Symptoms and Treatments of Shingles

You have probably heard of the common herpes virus that causes contagious blisters on and around the lips. But another type, called Shingles, causes these painful and unpleasant blisters to form elsewhere on the body.

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Also known as herpes zoster, Shingles is a viral infection that brings about painful skin rashes that can appear anywhere on the body. It is caused by the varicella-zoster virus (VZV), which is the same virus that leads to chickenpox. After a person recovers from chickenpox, usually when they’re young children, the virus can remain dormant in the body and may reactivate many years later. If this occurs, shingles will appear.

It does not happen to everyone who had Chickenpox in the past, but those that do get it have to stay home and take medical treatment in order to prevent infecting others, resulting in many lost days of work and social interaction. This article will explore the symptoms, treatments, prevention measures, risk factors and other important info associated with shingles.


Symptoms of Shingles

The most common symptom of shingles is a painful rash that usually appears in the form of a band or a strip of blisters on one side of the body. This is followed by the appearance of a red rash, which turns into fluid-filled blisters within a few days.

Ordinary rashes occur due to a bite, burn or an allergic reaction and usually go away on their own fairly quickly, but Shingle rashes are different. These typically follow the path of a nerve and can occur anywhere on the body, but it is most commonly found on the torso or face. Before the rash appears, individuals may experience tingling, itching, or a burning sensation in the affected area. Other symptoms may include fever, headache, fatigue, and sensitivity to light.

Risk Factors

Several factors can increase the risk of developing shingles. The primary risk factor is having had chickenpox in the past, as the virus remains dormant in the body and can reactivate at any time in the future. Other risk factors include:

~ Age: Being over the age of 50. This is due to the fact that, by midlife, the body’s natural defenses begin to reduce and susceptibility to illness and injury increase.

~ Weakened immune system: People with weakened or no immune systems, such as those with HIV/AIDS or undergoing cancer treatment.

~ Stress: High levels of stress can weaken the immune system as well, and make it vulnerable to shingles and many other diseases.

~ Certain medications: such as steroids or immunosuppressants, which can trigger a reawakening of the virus.

~ Physical trauma: Injury or surgery can trigger the reactivation of the VZV.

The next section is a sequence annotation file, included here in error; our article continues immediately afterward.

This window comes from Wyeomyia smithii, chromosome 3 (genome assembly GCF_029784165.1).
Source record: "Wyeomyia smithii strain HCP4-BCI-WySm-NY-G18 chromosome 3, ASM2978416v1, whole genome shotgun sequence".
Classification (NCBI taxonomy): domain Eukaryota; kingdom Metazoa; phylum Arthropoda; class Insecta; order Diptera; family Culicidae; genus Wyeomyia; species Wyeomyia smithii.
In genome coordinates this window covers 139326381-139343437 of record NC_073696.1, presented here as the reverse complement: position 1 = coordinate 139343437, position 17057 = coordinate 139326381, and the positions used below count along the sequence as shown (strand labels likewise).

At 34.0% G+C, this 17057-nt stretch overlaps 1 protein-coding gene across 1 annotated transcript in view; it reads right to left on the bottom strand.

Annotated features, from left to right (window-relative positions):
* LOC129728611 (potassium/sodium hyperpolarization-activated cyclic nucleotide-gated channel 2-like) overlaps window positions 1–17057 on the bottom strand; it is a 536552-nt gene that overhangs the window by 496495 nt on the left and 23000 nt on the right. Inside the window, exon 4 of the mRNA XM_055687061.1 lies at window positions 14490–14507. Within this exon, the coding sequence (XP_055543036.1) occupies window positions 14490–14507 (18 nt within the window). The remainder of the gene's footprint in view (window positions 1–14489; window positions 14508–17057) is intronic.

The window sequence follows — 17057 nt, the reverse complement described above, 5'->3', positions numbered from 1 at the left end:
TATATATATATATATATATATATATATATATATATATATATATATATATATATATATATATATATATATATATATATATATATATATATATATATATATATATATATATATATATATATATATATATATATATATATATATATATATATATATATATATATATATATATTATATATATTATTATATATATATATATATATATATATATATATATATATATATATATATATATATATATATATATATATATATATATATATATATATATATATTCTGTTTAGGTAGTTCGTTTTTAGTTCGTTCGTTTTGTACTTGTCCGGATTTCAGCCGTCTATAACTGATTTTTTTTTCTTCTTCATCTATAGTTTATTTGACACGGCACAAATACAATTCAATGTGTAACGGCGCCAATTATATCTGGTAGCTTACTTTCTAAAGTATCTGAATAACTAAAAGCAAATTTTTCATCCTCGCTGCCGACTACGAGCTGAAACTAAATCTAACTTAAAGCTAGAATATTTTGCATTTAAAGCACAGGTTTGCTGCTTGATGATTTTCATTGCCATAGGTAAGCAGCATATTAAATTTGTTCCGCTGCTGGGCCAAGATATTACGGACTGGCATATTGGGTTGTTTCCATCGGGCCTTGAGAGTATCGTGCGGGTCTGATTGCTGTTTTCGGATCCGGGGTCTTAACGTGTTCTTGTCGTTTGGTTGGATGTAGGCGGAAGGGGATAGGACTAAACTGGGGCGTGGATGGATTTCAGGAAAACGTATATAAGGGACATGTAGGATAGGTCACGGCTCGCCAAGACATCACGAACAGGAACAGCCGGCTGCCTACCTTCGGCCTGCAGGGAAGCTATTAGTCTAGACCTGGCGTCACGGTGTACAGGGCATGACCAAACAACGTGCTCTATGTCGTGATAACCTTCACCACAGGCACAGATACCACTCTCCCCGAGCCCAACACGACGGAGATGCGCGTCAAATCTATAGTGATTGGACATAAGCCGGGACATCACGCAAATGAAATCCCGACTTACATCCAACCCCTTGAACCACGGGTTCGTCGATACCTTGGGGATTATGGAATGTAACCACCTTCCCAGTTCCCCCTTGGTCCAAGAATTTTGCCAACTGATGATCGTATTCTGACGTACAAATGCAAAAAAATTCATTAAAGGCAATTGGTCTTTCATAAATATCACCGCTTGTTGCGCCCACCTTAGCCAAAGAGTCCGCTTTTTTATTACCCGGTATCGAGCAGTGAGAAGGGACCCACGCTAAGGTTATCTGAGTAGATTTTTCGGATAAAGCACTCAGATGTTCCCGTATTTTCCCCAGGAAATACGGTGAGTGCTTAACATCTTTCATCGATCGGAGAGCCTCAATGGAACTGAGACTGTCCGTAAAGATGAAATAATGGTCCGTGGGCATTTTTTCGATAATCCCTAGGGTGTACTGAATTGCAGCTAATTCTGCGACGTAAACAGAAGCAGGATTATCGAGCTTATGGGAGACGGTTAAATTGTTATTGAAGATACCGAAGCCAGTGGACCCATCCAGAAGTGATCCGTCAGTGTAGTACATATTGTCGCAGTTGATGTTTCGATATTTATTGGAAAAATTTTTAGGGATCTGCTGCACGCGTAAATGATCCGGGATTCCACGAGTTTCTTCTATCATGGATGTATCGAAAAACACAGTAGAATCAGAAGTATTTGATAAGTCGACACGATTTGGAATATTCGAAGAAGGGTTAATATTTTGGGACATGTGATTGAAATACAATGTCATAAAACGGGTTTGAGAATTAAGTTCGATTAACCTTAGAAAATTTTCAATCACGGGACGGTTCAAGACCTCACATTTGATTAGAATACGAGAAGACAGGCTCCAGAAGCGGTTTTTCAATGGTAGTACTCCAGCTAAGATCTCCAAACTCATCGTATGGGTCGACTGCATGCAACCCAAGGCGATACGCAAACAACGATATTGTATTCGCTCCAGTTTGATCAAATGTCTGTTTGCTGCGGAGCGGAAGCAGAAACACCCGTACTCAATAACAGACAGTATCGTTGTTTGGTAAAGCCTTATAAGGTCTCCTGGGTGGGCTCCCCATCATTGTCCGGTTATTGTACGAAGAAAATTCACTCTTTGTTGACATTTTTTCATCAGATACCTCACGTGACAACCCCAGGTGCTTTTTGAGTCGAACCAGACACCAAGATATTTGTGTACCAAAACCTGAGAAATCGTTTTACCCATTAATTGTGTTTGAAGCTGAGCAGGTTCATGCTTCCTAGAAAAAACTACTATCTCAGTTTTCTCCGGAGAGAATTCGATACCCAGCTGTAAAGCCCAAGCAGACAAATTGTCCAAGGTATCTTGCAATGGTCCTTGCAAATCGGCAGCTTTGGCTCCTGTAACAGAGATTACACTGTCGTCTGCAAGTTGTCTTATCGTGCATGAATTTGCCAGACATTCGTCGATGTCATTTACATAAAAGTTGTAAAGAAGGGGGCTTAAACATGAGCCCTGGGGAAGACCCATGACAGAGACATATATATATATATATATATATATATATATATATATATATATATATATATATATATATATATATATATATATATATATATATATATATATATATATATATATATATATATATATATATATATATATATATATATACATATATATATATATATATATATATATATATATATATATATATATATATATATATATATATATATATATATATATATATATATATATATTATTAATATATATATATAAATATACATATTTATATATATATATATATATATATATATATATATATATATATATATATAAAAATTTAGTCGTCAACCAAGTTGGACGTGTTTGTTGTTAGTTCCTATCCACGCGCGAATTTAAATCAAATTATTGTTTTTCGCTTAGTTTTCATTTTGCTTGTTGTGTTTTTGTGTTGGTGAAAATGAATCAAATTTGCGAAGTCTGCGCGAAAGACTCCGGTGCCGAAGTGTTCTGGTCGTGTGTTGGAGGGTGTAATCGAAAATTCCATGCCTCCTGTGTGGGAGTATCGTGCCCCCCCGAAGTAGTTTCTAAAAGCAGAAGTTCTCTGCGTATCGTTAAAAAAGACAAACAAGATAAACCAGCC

Shingles is typically diagnosed based on the appearance of the rash and its accompanying symptoms. In some cases, a healthcare professional may take a sample of the fluid from the blisters for laboratory testing to confirm the diagnosis. It is essential to seek medical attention promptly if you suspect you have shingles to receive appropriate treatment, as it will get worse if neglected.


The primary goals of shingles treatment are to reduce pain, promote healing, and prevent complications. Treatment options may include:

1. Antiviral medications: These medications can help reduce the severity and duration of the infection. They work best when started within 72 hours of the rash appearing.

2. Pain relievers: Over-the-counter pain relievers, such as acetaminophen or ibuprofen, can help alleviate the pain associated with shingles.

3. Topical creams: Topical creams containing capsaicin or lidocaine may provide temporary relief from pain and itching.

4. Antiviral eye drops: If the rash affects the eye, antiviral eye drops may be prescribed to prevent complications.

5. Calamine lotion: Applying calamine lotion to the rash can help soothe itching.

Self-Care and Home Remedies

In addition to medical treatment, there are several self-care measures and home remedy tips that can help manage the symptoms of shingles and speed up recovery.

Keep the rash clean. Gently wash the rash with mild soap and water to prevent infection. Apply cool, wet compresses or take cool baths to soothe the affected area. Also, try to get plenty of rest and maintain a healthy diet, as this will strengthen the immune system and thereby help the body to recover.
It’s important to resist the urge to scratch the rash, in order to prevent infection and scarring. Additionally, be sure to wear comfortable and loose-fitting clothing made from soft fabrics to avoid further irritation.


Overall, the very best way to prevent shingles is to get vaccinated. The shingles vaccine, also known as the herpes zoster vaccine, is recommended for adults aged 50 years and above, because it poses more potential dangers for them. The vaccine can reduce the risk of developing shingles and can also help reduce the severity of the infection if it does occur.

Additionally, practicing good hygiene, such as washing hands regularly and avoiding close contact with individuals who have active shingles, can also help reduce the risk of transmission.

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